Goliath strikes back & the FBI confirms North Korea was behind the Sony leak

  • Last Friday, The Verge published leaked documents revealing a secret legal campaign to discredit Google, coordinated by the MPAA on behalf of the major Hollywood studios. The documents show a continued focus on the power to blocking sites from the web — a central issue in the 2011 SOPA debates — and a concerted effort to enlist state attorney generals in that fight.

  • This morning, Google filed a lawsuit in Mississippi district court against State Attorney General Jim Hood, alleging Hood had singled the company out for a "burdensome, retaliatory" subpoena. (Hood has faced scrutiny for his role in the MPAA efforts.) Alongside the lawsuit, Google has launched evidentiary actions against the MPAA and its retained counsel at Jenner & Block, asking them to retain documents for a possible future action. Alongside the legal campaign, Google has launched a public advocacy campaign against the MPAA's newly revealed site-blocking measures, asking users "kill off #ZombieSOPA" with a petition to the MPAA. Google has fought the legal actions before, but this is the first time the company has gone on the offense, and suggests a new dynamic in the ongoing struggle between Google and the MPAA. Google is striking back against the Goliath project, and it's doing so in court.

  • According to Google's lawsuit, Hood's subpoena asked for far more data than necessary, so much that simply complying with the order became a penalty. The subpoena asked for 141 specific documents, 62 interviews, and a broad request for any information relating to "dangerous content" hosted on Google's network. If Google fails to include anything that fits that description, it could open the door for further lawsuits, creating a potentially staggering burden of evidence.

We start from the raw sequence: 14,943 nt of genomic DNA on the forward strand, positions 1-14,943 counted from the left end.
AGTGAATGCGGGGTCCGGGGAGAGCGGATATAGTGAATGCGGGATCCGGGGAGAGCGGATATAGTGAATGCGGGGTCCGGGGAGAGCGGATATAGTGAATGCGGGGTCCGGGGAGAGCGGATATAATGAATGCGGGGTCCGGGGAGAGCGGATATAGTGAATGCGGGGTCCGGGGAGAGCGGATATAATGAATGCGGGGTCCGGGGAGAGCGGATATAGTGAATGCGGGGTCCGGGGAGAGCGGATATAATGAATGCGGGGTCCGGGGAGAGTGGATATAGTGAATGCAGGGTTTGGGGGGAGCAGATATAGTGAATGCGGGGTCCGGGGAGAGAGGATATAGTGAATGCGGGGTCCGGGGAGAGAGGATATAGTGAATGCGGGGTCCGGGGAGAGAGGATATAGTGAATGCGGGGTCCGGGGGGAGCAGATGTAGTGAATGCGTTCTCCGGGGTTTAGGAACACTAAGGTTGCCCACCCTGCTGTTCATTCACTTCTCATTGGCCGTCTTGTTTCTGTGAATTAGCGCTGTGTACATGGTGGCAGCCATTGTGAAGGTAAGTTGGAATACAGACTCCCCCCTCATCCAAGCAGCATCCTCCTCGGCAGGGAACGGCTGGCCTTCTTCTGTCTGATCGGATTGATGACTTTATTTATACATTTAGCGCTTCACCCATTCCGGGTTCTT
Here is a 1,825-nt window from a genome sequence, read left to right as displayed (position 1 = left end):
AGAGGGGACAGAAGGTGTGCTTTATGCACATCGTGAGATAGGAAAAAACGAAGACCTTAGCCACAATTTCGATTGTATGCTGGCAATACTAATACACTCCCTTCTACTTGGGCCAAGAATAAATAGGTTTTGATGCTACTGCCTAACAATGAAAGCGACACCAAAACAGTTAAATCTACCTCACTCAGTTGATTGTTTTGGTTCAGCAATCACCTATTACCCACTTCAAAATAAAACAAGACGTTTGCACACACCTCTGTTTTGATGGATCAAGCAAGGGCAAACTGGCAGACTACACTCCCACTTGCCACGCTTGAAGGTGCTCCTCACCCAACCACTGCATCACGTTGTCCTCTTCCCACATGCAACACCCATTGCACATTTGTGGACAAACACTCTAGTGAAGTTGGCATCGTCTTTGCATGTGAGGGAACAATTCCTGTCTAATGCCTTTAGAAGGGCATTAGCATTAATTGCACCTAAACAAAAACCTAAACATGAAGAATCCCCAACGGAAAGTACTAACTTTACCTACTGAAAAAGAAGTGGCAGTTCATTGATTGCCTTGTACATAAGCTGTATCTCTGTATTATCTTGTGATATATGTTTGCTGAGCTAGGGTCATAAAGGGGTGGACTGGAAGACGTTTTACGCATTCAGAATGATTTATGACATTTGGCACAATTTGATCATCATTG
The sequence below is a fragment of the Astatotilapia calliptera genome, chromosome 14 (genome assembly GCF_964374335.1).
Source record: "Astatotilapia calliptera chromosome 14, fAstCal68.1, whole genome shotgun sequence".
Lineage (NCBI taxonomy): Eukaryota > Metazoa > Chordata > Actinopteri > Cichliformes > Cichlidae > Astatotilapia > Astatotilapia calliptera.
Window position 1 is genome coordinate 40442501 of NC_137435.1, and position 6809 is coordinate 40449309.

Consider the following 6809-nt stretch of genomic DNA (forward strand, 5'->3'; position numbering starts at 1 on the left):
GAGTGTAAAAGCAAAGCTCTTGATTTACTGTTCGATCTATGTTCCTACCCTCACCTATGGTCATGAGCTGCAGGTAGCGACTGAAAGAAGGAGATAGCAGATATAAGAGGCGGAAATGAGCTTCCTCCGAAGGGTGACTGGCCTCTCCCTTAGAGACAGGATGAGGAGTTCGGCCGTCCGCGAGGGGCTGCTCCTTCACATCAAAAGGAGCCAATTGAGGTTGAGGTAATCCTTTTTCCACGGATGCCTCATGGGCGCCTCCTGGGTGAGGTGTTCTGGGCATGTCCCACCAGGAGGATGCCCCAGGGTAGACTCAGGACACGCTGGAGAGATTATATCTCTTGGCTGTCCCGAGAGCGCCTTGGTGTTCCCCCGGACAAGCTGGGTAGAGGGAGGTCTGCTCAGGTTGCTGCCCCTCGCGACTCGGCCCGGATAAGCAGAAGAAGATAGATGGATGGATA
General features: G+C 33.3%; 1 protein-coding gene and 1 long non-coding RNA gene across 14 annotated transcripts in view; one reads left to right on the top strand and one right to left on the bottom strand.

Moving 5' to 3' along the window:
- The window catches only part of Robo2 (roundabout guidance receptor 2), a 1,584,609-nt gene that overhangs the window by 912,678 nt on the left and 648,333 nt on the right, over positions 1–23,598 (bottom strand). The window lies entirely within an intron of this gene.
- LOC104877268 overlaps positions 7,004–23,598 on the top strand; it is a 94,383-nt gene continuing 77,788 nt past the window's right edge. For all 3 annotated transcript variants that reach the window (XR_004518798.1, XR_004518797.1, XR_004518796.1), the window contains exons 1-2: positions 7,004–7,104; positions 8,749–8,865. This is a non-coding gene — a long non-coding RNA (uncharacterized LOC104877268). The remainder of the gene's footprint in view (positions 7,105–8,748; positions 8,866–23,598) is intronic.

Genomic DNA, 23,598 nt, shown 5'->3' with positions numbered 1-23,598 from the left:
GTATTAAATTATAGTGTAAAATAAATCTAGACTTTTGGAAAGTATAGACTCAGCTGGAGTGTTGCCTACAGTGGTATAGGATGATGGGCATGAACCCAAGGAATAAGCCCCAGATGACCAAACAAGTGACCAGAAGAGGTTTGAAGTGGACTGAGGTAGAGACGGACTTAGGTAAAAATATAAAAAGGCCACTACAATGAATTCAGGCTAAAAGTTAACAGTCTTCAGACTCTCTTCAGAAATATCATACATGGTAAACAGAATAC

• Google's counteroffensive isn't limited to Attorney General Hood. The company has also issued a document preservation notice to both the MPAA and the law firm Jenner & Block, asking them to retain documents related to the Goliath campaign and hinting at further legal action in the future.

  • Google's official statement

    • The government of North Korea instigated the massive cyber attack on Sony Pictures Entertainment and threats against movie theaters over The Interview, the now-cancelled satire about an imagined assassination of North Korean leader Kim Jong Un, the FBI said this morning. “As a result of our investigation, and in close collaboration with other U.S. Government departments and agencies, the FBI now has enough information to conclude that the North Korean government is responsible for these actions,” the Bureau said Friday. “North Korea’s actions were intended to inflict significant harm on a U.S. business and suppress the right of American citizens to express themselves,” the FBI added.

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